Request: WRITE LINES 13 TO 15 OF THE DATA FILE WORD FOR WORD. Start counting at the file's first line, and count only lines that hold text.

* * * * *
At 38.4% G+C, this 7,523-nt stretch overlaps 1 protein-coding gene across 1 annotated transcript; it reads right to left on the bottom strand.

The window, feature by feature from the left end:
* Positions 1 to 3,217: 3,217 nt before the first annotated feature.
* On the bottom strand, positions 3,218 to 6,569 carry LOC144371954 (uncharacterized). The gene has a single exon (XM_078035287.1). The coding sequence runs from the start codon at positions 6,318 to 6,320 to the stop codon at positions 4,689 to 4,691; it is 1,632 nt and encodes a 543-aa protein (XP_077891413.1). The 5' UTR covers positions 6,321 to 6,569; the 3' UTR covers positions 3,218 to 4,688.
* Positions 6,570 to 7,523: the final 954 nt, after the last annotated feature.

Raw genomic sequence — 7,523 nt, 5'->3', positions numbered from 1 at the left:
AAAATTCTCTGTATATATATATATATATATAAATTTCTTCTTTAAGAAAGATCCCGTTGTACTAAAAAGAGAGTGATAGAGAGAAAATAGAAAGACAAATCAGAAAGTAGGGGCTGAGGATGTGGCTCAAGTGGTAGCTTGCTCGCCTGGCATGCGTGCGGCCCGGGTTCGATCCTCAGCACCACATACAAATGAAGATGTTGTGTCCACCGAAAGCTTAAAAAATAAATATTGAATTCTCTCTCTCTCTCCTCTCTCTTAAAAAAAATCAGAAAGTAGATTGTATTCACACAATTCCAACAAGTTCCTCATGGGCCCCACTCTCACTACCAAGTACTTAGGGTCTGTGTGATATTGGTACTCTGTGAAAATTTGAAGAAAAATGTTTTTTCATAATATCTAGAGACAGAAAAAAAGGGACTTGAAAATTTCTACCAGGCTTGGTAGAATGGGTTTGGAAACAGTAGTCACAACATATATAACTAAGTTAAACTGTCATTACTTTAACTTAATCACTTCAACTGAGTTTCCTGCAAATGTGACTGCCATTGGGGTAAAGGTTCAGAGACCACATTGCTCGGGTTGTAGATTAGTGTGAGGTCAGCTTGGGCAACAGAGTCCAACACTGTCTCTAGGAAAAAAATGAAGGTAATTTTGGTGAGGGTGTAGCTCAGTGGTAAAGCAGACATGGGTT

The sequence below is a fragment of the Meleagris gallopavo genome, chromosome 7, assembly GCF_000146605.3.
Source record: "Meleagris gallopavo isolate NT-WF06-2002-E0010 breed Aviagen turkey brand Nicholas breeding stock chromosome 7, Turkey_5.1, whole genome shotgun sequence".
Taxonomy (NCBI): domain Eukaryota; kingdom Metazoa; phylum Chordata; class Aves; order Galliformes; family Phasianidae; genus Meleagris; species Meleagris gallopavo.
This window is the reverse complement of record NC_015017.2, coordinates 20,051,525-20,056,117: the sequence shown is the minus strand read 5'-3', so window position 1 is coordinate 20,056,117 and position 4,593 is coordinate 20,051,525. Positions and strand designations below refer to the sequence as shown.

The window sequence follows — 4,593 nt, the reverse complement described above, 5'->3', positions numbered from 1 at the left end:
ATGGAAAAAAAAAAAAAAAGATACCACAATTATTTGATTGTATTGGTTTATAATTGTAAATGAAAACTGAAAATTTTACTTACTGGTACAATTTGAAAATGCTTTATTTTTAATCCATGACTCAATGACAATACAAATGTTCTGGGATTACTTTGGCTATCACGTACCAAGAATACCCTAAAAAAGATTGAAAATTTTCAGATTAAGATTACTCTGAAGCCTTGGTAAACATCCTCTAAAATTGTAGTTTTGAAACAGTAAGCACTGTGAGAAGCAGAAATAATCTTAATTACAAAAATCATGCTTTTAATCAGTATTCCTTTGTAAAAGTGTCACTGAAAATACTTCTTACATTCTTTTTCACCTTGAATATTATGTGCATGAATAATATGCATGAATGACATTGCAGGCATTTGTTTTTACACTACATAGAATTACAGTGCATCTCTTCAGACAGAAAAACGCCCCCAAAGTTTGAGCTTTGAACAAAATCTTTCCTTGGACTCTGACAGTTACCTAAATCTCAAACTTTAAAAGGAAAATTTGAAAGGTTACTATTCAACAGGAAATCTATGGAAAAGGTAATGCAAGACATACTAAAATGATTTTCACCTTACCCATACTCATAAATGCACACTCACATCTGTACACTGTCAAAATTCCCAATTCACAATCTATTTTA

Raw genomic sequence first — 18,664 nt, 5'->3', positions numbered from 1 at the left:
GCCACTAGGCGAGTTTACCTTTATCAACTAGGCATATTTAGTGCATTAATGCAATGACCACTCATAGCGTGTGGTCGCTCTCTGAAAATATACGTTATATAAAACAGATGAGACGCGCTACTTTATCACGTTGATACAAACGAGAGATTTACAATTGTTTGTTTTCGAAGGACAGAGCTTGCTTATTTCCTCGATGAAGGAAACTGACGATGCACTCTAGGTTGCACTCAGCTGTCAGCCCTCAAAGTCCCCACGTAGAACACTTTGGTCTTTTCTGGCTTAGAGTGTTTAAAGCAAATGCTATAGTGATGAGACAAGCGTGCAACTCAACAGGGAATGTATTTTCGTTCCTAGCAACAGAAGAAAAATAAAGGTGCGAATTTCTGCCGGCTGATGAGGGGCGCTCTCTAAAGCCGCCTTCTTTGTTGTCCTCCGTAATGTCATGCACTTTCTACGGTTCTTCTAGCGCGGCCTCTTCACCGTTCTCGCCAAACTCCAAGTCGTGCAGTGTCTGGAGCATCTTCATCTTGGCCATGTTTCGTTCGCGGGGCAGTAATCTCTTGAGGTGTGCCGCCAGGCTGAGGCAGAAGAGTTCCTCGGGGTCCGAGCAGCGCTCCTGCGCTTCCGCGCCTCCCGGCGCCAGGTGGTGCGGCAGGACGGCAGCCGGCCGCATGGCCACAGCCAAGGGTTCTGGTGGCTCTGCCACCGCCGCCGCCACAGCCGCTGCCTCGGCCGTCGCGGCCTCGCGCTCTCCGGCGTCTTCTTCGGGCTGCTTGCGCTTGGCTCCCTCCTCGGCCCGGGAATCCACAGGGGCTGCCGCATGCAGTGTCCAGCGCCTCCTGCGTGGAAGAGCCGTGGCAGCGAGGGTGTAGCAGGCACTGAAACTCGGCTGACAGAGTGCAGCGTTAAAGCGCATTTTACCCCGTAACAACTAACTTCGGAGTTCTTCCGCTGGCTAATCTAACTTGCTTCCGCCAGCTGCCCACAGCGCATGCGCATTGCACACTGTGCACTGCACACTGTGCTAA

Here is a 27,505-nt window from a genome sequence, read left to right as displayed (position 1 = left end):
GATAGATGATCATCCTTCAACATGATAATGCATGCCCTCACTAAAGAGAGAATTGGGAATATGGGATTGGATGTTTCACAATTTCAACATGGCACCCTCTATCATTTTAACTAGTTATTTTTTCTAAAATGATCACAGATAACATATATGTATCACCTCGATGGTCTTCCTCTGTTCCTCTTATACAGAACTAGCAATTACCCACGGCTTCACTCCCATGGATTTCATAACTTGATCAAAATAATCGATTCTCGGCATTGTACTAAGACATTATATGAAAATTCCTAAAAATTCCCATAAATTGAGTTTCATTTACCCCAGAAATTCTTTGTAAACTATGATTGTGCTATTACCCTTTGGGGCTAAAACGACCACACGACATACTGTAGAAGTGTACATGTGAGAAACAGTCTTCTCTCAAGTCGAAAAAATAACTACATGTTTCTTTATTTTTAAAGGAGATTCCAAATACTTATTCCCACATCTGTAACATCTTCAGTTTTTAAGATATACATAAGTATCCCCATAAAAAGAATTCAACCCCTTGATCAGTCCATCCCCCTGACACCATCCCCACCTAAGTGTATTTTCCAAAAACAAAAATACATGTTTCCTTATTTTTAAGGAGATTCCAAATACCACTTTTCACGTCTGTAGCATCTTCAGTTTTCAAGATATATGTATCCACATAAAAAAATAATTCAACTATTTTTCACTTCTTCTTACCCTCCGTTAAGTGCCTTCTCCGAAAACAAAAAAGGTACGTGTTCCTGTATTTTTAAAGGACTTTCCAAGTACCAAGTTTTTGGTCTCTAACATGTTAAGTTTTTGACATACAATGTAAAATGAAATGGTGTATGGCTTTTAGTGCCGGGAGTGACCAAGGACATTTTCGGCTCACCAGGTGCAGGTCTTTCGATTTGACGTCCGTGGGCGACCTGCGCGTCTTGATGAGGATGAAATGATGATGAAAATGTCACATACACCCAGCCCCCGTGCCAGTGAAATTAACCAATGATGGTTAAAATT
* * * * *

ATGGAAAAAAAAAAAAAAAGATACCACAATTATTTGATTGTATTGGTTTATAATTGTAAATGAAAACTGAAAATTTTACTTACTGGTACAATTTGAAAATGCTTTATTTTTAATCCATGACTCAATGACAATACAAATGTTCTGGGATTACTTTGGCTATCACGTACCAAGAATACCCTAAAAAAGATTGAAAATTTTCAGATTAAGATTACTCTGAAGCCTTGGTAAACATCCTCTAAAATTGTAGTTTTGAAACAGTAAGCACTGTGAGAAGCAGAAATAATCTTAATTACAAAAATCATGCTTTTAATCAGTATTCCTTTGTAAAAGTGTCACTGAAAATACTTCTTACATTCTTTTTCACCTTGAATATTATGTGCATGAATAATATGCATGAATGACATTGCAGGCATTTGTTTTTACACTACATAGAATTACAGTGCATCTCTTCAGACAGAAAAACGCCCCCAAAGTTTGAGCTTTGAACAAAATCTTTCCTTGGACTCTGACAGTTACCTAAATCTCAAACTTTAAAAGGAAAATTTGAAAGGTTACTATTCAACAGGAAATCTATGGAAAAGGTAATGCAAGACATACTAAAATGATTTTCACCTTACCCATACTCATAAATGCACACTCACATCTGTACACTGTCAAAATTCCCAATTCACAATCTATTTTA

Raw genomic sequence first — 18,664 nt, 5'->3', positions numbered from 1 at the left:
GCCACTAGGCGAGTTTACCTTTATCAACTAGGCATATTTAGTGCATTAATGCAATGACCACTCATAGCGTGTGGTCGCTCTCTGAAAATATACGTTATATAAAACAGATGAGACGCGCTACTTTATCACGTTGATACAAACGAGAGATTTACAATTGTTTGTTTTCGAAGGACAGAGCTTGCTTATTTCCTCGATGAAGGAAACTGACGATGCACTCTAGGTTGCACTCAGCTGTCAGCCCTCAAAGTCCCCACGTAGAACACTTTGGTCTTTTCTGGCTTAGAGTGTTTAAAGCAAATGCTATAGTGATGAGACAAGCGTGCAACTCAACAGGGAATGTATTTTCGTTCCTAGCAACAGAAGAAAAATAAAGGTGCGAATTTCTGCCGGCTGATGAGGGGCGCTCTCTAAAGCCGCCTTCTTTGTTGTCCTCCGTAATGTCATGCACTTTCTACGGTTCTTCTAGCGCGGCCTCTTCACCGTTCTCGCCAAACTCCAAGTCGTGCAGTGTCTGGAGCATCTTCATCTTGGCCATGTTTCGTTCGCGGGGCAGTAATCTCTTGAGGTGTGCCGCCAGGCTGAGGCAGAAGAGTTCCTCGGGGTCCGAGCAGCGCTCCTGCGCTTCCGCGCCTCCCGGCGCCAGGTGGTGCGGCAGGACGGCAGCCGGCCGCATGGCCACAGCCAAGGGTTCTGGTGGCTCTGCCACCGCCGCCGCCACAGCCGCTGCCTCGGCCGTCGCGGCCTCGCGCTCTCCGGCGTCTTCTTCGGGCTGCTTGCGCTTGGCTCCCTCCTCGGCCCGGGAATCCACAGGGGCTGCCGCATGCAGTGTCCAGCGCCTCCTGCGTGGAAGAGCCGTGGCAGCGAGGGTGTAGCAGGCACTGAAACTCGGCTGACAGAGTGCAGCGTTAAAGCGCATTTTACCCCGTAACAACTAACTTCGGAGTTCTTCCGCTGGCTAATCTAACTTGCTTCCGCCAGCTGCCCACAGCGCATGCGCATTGCACACTGTGCACTGCACACTGTGCTAA